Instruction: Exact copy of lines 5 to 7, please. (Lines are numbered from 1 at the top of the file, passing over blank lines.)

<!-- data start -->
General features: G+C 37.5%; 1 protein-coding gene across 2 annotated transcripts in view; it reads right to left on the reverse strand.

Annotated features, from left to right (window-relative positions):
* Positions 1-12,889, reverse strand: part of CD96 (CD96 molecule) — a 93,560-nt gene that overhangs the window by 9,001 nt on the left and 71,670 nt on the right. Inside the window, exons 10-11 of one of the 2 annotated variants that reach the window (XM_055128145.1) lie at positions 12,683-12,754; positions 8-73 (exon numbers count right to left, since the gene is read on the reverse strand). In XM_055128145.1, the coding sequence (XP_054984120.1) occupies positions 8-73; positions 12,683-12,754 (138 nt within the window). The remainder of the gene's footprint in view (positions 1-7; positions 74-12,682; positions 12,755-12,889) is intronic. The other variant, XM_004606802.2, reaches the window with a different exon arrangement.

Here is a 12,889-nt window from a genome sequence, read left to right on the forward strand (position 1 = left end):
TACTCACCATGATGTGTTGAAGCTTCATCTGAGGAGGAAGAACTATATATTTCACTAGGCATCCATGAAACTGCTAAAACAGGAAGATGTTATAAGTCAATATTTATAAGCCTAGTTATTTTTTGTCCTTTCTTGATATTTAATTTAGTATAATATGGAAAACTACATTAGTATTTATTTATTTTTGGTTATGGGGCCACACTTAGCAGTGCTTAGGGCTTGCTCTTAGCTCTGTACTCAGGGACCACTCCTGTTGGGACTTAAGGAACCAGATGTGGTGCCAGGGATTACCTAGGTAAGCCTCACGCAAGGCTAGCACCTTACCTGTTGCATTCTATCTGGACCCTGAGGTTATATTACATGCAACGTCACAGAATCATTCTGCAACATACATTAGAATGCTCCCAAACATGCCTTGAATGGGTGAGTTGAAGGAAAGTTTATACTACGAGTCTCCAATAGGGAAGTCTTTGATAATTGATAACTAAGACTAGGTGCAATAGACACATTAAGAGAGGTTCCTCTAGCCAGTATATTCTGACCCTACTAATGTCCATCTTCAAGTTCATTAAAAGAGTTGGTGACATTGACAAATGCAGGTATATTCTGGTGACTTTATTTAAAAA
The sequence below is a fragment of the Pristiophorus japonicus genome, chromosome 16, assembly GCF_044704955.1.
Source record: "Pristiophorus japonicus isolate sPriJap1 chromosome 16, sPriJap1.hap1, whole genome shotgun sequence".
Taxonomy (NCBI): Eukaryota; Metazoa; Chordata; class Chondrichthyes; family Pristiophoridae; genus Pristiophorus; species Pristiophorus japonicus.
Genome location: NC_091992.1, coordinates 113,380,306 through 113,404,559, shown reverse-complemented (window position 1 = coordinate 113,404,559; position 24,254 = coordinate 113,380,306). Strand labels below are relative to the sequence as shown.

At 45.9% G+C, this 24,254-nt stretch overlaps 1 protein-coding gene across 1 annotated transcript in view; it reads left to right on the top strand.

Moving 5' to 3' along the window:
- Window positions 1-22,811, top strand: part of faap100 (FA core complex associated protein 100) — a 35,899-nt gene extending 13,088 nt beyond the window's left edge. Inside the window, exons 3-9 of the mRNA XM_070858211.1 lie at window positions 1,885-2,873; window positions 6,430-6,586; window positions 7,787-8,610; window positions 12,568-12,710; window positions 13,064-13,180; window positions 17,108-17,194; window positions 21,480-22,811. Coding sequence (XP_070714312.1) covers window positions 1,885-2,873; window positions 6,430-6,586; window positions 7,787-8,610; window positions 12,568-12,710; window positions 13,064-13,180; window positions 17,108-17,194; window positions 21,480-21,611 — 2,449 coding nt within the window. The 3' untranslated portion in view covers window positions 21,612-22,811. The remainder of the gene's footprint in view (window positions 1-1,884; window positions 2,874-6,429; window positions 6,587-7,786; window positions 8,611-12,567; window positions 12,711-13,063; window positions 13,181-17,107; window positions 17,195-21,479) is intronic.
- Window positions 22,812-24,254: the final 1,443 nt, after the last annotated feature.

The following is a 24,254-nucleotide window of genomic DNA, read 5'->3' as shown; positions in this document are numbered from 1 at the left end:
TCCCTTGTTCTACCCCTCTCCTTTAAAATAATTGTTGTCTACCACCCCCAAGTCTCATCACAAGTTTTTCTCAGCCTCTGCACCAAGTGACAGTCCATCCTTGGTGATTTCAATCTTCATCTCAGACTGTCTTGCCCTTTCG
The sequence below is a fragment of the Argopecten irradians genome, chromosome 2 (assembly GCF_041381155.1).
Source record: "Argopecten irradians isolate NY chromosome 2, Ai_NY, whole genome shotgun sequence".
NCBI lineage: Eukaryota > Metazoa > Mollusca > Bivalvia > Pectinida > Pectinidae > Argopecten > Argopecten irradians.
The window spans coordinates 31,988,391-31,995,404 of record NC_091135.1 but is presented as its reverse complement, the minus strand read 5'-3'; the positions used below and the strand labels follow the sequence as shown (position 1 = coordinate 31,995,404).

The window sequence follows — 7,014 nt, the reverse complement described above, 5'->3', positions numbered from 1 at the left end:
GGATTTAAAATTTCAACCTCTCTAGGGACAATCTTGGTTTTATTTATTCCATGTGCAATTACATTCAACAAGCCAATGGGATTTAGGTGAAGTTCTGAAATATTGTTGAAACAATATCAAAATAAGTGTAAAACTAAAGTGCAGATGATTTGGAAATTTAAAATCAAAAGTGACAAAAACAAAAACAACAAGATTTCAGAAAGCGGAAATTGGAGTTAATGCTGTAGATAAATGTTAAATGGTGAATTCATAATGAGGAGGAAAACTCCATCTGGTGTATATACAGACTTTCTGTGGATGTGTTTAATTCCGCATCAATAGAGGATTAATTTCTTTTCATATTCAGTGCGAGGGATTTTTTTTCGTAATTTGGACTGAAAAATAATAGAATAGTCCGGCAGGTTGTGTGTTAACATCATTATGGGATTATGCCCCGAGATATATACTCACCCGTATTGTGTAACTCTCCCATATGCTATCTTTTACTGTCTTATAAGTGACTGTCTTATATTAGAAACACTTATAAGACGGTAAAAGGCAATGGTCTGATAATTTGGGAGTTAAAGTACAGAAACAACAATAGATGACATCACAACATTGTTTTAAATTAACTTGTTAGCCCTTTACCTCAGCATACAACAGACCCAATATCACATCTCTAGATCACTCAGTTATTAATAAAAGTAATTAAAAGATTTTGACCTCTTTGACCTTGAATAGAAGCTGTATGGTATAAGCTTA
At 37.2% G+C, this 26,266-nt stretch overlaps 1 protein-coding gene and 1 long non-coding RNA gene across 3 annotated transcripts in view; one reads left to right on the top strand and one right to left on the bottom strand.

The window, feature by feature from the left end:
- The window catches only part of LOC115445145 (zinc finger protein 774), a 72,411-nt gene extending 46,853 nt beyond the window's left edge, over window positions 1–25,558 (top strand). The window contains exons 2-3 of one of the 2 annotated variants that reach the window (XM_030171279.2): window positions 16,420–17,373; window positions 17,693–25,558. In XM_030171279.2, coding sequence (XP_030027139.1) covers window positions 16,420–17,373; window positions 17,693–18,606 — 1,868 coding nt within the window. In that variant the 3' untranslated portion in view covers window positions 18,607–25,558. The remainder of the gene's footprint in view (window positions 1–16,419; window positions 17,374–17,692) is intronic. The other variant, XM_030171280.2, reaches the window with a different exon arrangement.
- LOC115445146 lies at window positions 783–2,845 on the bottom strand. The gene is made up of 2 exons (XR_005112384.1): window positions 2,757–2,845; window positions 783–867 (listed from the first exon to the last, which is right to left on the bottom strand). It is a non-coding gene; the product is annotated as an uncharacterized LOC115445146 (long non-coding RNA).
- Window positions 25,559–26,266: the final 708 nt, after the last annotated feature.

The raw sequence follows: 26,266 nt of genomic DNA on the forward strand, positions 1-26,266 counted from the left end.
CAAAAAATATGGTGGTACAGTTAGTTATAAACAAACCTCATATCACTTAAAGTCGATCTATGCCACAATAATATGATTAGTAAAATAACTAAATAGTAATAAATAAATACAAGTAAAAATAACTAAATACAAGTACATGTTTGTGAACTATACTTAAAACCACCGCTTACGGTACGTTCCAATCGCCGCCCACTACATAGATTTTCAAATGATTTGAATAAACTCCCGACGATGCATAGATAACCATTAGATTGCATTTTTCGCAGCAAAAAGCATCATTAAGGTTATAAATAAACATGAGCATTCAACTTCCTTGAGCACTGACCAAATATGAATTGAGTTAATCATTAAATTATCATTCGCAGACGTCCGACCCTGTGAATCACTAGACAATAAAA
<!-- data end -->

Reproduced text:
TACTCACCATGATGTGTTGAAGCTTCATCTGAGGAGGAAGAACTATATATTTCACTAGGCATCCATGAAACTGCTAAAACAGGAAGATGTTATAAGTCAATATTTATAAGCCTAGTTATTTTTTGTCCTTTCTTGATATTTAATTTAGTATAATATGGAAAACTACATTAGTATTTATTTATTTTTGGTTATGGGGCCACACTTAGCAGTGCTTAGGGCTTGCTCTTAGCTCTGTACTCAGGGACCACTCCTGTTGGGACTTAAGGAACCAGATGTGGTGCCAGGGATTACCTAGGTAAGCCTCACGCAAGGCTAGCACCTTACCTGTTGCATTCTATCTGGACCCTGAGGTTATATTACATGCAACGTCACAGAATCATTCTGCAACATACATTAGAATGCTCCCAAACATGCCTTGAATGGGTGAGTTGAAGGAAAGTTTATACTACGAGTCTCCAATAGGGAAGTCTTTGATAATTGATAACTAAGACTAGGTGCAATAGACACATTAAGAGAGGTTCCTCTAGCCAGTATATTCTGACCCTACTAATGTCCATCTTCAAGTTCATTAAAAGAGTTGGTGACATTGACAAATGCAGGTATATTCTGGTGACTTTATTTAAAAA
The sequence below is a fragment of the Pristiophorus japonicus genome, chromosome 16, assembly GCF_044704955.1.
Source record: "Pristiophorus japonicus isolate sPriJap1 chromosome 16, sPriJap1.hap1, whole genome shotgun sequence".